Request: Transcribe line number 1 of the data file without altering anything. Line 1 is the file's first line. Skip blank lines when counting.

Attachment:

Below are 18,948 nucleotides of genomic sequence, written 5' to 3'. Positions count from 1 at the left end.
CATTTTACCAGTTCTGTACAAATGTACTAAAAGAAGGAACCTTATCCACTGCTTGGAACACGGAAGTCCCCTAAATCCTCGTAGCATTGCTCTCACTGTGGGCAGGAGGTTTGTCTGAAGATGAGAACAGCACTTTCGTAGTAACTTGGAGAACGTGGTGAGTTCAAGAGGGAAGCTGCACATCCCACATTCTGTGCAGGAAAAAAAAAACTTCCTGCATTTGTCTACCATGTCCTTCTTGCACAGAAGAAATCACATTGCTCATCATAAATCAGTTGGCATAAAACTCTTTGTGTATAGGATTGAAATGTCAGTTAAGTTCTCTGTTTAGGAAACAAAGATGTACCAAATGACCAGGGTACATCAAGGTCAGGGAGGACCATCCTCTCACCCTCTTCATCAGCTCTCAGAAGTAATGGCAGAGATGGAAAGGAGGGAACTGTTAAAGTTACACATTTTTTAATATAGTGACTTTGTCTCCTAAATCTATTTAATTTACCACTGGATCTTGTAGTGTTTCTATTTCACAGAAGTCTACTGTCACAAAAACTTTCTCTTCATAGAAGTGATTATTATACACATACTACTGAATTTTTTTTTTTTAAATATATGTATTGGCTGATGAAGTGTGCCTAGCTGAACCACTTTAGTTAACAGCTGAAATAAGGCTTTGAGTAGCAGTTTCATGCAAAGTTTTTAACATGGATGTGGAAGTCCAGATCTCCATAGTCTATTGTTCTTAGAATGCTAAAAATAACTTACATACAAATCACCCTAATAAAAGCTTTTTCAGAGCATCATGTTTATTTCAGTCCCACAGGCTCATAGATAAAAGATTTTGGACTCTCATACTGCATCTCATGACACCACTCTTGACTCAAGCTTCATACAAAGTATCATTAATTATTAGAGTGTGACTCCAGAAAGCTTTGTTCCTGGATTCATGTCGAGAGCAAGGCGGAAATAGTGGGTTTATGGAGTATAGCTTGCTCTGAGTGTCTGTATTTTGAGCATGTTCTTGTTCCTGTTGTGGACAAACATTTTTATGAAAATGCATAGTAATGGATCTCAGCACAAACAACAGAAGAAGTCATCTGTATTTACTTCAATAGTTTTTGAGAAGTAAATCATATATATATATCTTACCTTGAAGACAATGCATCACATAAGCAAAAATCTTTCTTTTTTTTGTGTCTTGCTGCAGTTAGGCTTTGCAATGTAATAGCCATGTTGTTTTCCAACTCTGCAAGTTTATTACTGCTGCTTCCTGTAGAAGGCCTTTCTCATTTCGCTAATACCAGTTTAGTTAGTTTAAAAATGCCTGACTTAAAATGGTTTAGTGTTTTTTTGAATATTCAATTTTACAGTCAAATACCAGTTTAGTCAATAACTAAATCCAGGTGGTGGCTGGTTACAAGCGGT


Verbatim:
Below are 18,948 nucleotides of genomic sequence, written 5' to 3'. Positions count from 1 at the left end.